Celine Suarez, Manager, Advisory Services BSR

Note: This is the third in a series of blogs on collaboration.

During its inaugural year, BSR’s Center for Sustainable Procurement (CSP), a three-year initiative co-launched with Hilton Worldwide, worked with three companies to address the challenges of integrating sustainability into purchasing decisions. In year two, we are using what we learned to expand the Center, which will enable a more collaborative approach to sustainable procurement for companies within our broader network. The goal is to create a space for companies to share what they learn and to facilitate discussions between companies so that we can work faster and more effectively in pushing forward sustainable procurement practices.

The timing for our expanded efforts is auspicious. At the end of 2012, the EU announced its plans to include greener and more socially responsible public procurement policies that account for sustainability considerations, such as life cycle costs or social objectives, in public contracting decisions. In addition, a survey conducted by Rackspace found that a growing number of companies are lowering their risks and improving efficiencies by selecting partners in their supply chains who factor sustainability into their strategy. In fact, 72 percent of U.S. companies and 91 percent of companies outside of the U.S. reported that they have sustainability metrics included in sustainable procurement on either a periodic or standard basis.

Through both individual company work, and a collaborative learning process, CSP is:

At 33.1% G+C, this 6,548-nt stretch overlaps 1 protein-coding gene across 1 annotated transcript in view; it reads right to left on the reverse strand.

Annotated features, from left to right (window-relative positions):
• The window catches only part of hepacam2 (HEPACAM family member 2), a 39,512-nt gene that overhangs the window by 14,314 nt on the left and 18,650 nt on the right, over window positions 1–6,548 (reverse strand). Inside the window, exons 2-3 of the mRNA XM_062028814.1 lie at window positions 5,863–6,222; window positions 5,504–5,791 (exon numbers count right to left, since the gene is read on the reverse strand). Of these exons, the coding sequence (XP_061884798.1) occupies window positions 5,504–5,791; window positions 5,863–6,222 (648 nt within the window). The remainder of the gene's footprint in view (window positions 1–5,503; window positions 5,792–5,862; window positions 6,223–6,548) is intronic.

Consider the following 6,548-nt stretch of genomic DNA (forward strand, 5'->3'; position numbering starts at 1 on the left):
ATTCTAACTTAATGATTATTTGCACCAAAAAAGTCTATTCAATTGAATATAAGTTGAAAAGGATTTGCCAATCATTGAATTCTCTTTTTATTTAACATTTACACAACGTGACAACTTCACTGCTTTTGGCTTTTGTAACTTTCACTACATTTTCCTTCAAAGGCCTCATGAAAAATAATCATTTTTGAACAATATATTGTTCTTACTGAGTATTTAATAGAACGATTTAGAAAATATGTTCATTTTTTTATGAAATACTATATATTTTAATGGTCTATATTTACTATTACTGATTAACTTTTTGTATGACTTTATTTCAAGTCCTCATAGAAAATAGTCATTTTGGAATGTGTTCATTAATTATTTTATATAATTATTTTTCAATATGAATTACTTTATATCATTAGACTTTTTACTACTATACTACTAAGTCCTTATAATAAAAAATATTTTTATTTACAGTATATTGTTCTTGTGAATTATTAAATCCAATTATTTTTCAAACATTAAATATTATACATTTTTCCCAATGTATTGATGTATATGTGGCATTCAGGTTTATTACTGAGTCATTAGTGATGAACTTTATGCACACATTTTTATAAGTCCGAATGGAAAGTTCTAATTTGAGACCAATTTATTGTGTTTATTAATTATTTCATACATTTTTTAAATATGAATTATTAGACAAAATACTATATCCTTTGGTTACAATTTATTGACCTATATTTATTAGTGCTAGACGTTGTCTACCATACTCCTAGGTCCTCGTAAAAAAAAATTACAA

• Developing a common methodology that helps companies identify opportunities to improve sustainable purchasing across product categories
  • Helping procurement professionals make sound, informed purchasing decisions that incorporate the best available sustainability information
  • Creating a repository of information (research, articles, case studies, articles, etc.) to share with other companies on sustainable procurement

We believe that sustainable procurement bridges the gaps between supplier engagement, management, and product lifecycle analyses. We aim to build on the work that has been done on supplier responsibility and engagement by working with procurement teams to integrate the best available product sustainability data—along with price, quality, and delivery time—into their purchasing strategy. We look at organizations like The Sustainability Consortium and other product certifications like Forest Stewardship Council as resources for information on what qualifies as a “sustainable product” and aim to help people in the procurement functions at companies integrate this information into their purchasing decisions. 

In order to make this initiative effective and relevant, we want to hear from you:

  • What are the internal challenges you face when it comes to purchasing sustainable alternatives for the products you depend on?
  • What kinds of collaboration would help you advance sustainable procurement in your own company?
  • Do you have the buy-in from your procurement team and from senior management to explore these ideas, and if not, what would help facilitate this level of internal engagement?

Leave a comment below, and learn more by visiting our Center for Sustainable Procurement web page.

BSR's upcoming report on the CSP will share what we learned during our first year working with companies on sustainable procurement, and how we plan to work collaboratively in 2013.